“This is a hidden treasure and whatever your position on the war is, I think the very fact, if it works out, that we can talk about Union soldiers and Confederate soldiers buried right next to each other is going to open up a lot of possibilities,” Marszalek said.

The Ulysses S. Grant Presidential Library and the Frank and Virginia Williams Collection of Lincolniana officially opened on the MSU campus in November 2017.

Marszalek expressed his excitement for the project and what it could mean for the newly-opened museum.

“This is one of those occasions we sometimes get where we are able to look at something we forgot about,” he said. “Here in the Golden Triangle, we have as good of an example of Civil War history that you will find.”

He then urged all attendees and community members to visit the library, the cemetery and other historic locales in the area.

“I think what this is going to do is just be another example of where people can come to this area,” Marszalek said. “They can come to (The Grant Presidential Library), they can come visit Lincoln, they can come here."


Researchers plan to search for the eight unmarked graves using non-invasive imaging technology that will help the get a visual of what's beneath the service without breaking any ground.

Tony Boudreaux, who serves as director of the Center for Archaeological Research at the University of Mississippi, said he didn’t want to oversell the possible results, but did say he believed the conditions would be right for the technology used.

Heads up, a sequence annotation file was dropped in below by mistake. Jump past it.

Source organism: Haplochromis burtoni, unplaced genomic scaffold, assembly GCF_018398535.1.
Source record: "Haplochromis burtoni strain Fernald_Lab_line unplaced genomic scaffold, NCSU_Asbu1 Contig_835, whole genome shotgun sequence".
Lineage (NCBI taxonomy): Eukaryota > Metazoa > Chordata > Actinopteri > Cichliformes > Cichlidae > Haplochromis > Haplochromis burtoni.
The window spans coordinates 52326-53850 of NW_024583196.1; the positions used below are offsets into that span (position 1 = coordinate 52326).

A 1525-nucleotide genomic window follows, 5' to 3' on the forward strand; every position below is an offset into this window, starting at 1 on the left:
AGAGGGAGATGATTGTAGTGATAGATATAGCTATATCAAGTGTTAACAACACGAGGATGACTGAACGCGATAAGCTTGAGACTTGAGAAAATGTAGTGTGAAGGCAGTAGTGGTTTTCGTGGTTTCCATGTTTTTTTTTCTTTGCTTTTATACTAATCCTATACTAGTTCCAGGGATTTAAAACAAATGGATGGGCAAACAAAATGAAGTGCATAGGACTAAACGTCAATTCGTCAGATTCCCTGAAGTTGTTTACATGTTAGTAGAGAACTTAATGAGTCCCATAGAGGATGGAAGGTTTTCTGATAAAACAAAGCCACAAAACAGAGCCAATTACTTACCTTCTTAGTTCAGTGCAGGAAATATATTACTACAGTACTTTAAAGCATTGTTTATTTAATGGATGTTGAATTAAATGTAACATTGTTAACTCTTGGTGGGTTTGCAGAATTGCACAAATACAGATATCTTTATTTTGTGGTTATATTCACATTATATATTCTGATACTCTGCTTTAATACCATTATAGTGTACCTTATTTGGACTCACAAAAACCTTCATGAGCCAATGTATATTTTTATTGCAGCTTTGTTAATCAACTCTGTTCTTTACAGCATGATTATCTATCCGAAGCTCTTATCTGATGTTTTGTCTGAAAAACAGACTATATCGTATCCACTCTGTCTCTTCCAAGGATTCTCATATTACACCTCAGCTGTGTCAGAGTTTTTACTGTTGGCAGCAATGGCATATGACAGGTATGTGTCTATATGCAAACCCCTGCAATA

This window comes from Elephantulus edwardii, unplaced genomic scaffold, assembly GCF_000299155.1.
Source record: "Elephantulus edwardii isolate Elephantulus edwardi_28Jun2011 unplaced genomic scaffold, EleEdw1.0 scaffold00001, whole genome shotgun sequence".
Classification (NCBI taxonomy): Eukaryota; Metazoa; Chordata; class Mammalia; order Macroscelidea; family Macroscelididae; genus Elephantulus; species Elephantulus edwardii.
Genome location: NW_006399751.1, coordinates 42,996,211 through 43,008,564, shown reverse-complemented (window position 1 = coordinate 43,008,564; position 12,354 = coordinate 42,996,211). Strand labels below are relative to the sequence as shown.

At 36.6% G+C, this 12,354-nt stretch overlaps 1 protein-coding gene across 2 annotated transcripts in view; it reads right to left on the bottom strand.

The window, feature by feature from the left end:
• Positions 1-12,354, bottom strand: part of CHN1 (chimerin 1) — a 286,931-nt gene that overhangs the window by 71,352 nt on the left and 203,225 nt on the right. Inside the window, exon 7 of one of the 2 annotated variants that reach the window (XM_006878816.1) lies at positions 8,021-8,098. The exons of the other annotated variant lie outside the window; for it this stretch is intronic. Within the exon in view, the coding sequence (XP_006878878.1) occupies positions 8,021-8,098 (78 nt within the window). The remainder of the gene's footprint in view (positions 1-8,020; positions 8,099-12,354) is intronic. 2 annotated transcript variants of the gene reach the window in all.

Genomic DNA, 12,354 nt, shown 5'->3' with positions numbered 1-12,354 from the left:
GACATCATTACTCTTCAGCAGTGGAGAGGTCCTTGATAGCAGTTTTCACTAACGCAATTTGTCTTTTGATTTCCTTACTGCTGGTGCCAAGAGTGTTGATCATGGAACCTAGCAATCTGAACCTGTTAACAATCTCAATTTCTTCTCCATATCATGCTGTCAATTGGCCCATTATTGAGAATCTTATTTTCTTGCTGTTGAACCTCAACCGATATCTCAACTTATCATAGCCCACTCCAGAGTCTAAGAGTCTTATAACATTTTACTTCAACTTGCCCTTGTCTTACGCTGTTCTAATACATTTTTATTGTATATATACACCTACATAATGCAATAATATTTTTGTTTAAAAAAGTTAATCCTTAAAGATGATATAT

“In those situations where the soil is right and the technology works, you can literally see exactly where the graves are,” Boudreaux said. “In some cases, it just doesn’t work.”

Boudreaux then explained that the instruments can sometimes be sensitive to metal, which can negatively impact the image.

“The soil conditions, like in the Delta, is not good soil for some of these instruments but here, we could be OK, so when the soil conditions are right this technology can be fantastic.”

His team hopes to also conduct surveys with the technology of places where graves are marked, to better develop a signature for researchers to keep an eye out for when going over the corner of the cemetery that could hold unmarked graves.

Research on the project will begin this summer and the actual field work is scheduled for the fall.

Boudreaux then said his team had no plans of digging if and when the graves are discovered.

“We provide that information and for me, the endgame would be to identify a place,” he said. “Something about archeology is it’s tangible. You might find artifacts that are tangible or places that are tangible, like where a house was, in this case a place where these soldiers were interred, and to identify this is the spot, I think there is something powerful for a lot of people being able to visit that kind of space.”

Ward then said he couldn’t be certain what the federal government’s plans would be if the search proves successful, but said he hopes to raise money for a memorial if the unmarked graves are found.